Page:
Most Read Articles
6 days ago
Higher intake levels of coffee appear to be associated with reduced risk of developing chronic kidney disease, according to data from the Atherosclerosis Risk in Communities Study.
Jairia Dela Cruz, 4 days ago
Infants delivered via caesarean section may be at increased risk of developing acute lymphoblastic leukaemia, according to a US study. Altered microbiota colonization is a possible explanation for this risk, although clear biological mechanisms have yet to be established.
3 days ago
Treatment with danegaptide does not improve myocardial salvage in patients with ST-segment elevation myocardial infarction (STEMI) undergoing primary percutaneous coronary intervention, according to the results of a phase II study.
3 days ago
Men with high levels of exposure to diesel exhaust are at greater risk of developing amyotrophic lateral sclerosis (AML), as shown in a recent study. This is not true for women.

H. pylori infection linked to increased hypertension prevalence

12 Mar 2018

There appears to be a positive association between Helicobacter pylori infection and prevalence of hypertension, according to a cross-sectional study of Chinese adults.

A total of 5,168 individuals (mean age 42.58 years; 39.4 percent female; 18.5 percent had hypertension) underwent a 13C-urea breath test and a routine health check-up. The prevalence rate of H. pylori infection was 32.6 percent.

Compared with those who were not infected, individuals with H. pylori infection were older; had higher body mass index, blood pressure, LDL and fasting plasma glucose; lower HDL; and were more likely to have higher prevalence of hypertension and diabetes mellitus (p<0.05 for all).

Logistic and linear regression analyses showed H. pylori infection to be associated with an increased prevalence of hypertension (odds ratio [OR], 1.23; 95 percent CI, 1.04–1.46). There were increases of 0.735 mm Hg in diastolic blood pressure and of 0.723 mm Hg in mean arterial pressure observed in individuals with H. pylori infection vs those without the infection.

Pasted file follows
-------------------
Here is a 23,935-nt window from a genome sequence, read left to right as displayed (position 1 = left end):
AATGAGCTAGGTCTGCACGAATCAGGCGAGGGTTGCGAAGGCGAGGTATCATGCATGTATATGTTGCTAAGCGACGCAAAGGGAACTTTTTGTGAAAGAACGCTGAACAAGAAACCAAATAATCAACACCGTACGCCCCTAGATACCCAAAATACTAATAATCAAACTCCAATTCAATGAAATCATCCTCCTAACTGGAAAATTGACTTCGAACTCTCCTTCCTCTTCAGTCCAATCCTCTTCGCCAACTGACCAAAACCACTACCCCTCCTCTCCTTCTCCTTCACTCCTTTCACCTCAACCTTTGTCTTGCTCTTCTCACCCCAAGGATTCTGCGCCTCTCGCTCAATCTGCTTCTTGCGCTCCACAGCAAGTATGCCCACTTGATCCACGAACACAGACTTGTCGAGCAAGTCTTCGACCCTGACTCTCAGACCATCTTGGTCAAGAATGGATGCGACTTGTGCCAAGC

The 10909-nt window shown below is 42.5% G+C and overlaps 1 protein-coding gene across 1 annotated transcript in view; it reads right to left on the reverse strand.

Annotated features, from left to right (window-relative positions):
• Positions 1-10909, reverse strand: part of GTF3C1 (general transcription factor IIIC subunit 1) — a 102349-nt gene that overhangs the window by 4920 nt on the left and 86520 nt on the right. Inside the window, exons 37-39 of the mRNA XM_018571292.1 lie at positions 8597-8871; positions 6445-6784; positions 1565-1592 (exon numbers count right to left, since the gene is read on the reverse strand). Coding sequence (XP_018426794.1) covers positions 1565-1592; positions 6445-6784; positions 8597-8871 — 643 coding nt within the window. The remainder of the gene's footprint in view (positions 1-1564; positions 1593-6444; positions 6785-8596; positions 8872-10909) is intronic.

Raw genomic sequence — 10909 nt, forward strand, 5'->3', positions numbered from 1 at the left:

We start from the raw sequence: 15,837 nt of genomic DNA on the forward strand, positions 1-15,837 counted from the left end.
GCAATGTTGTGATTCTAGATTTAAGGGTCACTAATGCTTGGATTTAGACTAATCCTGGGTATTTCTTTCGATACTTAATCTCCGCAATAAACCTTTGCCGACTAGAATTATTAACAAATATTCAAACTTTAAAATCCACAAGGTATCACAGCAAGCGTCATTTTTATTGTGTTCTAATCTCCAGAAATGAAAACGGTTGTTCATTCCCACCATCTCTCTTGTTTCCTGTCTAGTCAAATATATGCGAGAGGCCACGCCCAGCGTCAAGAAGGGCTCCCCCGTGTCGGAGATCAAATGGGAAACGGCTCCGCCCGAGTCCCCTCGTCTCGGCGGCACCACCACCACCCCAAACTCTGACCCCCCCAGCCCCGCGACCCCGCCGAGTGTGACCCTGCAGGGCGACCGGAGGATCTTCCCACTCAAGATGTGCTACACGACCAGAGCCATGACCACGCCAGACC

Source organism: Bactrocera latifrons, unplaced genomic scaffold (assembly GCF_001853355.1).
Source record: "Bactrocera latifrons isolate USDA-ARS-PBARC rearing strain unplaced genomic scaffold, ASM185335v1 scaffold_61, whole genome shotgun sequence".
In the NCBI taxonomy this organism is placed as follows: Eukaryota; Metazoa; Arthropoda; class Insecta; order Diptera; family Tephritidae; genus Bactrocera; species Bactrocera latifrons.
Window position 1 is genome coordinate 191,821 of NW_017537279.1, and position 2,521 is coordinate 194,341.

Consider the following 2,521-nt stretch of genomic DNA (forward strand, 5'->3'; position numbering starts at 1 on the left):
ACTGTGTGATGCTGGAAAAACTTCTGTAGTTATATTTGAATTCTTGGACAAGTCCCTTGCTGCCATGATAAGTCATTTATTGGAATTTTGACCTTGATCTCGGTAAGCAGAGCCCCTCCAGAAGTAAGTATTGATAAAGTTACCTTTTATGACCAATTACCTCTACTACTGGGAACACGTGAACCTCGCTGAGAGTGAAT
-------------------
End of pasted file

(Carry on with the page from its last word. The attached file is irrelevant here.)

In subgroup analyses, age, sex and body mass index did not significantly influence the observed association between H. pylori infection and the prevalence of hypertension (p>0.05 for all).

In light of the present data, researchers pointed out that strategies to prevent and eradicate H. pylori infection may have a significant effect on prevention and treatment of hypertension. More well-designed studies are needed to validate these findings.

The association between H. pylori infection and hypertension is said to be potentially mediated by high salt intake, which is a major risk factor for hypertension. High salt intake has been shown to stimulate the gastric mucosa and make it susceptible to infection with H. pylori.

Digital Edition
Asia's trusted medical magazine for healthcare professionals. Get your MIMS Doctor - Malaysia digital copy today!
Sign In To Download
Editor's Recommendations
Most Read Articles
6 days ago
Higher intake levels of coffee appear to be associated with reduced risk of developing chronic kidney disease, according to data from the Atherosclerosis Risk in Communities Study.
Jairia Dela Cruz, 4 days ago
Infants delivered via caesarean section may be at increased risk of developing acute lymphoblastic leukaemia, according to a US study. Altered microbiota colonization is a possible explanation for this risk, although clear biological mechanisms have yet to be established.
3 days ago
Treatment with danegaptide does not improve myocardial salvage in patients with ST-segment elevation myocardial infarction (STEMI) undergoing primary percutaneous coronary intervention, according to the results of a phase II study.
3 days ago
Men with high levels of exposure to diesel exhaust are at greater risk of developing amyotrophic lateral sclerosis (AML), as shown in a recent study. This is not true for women.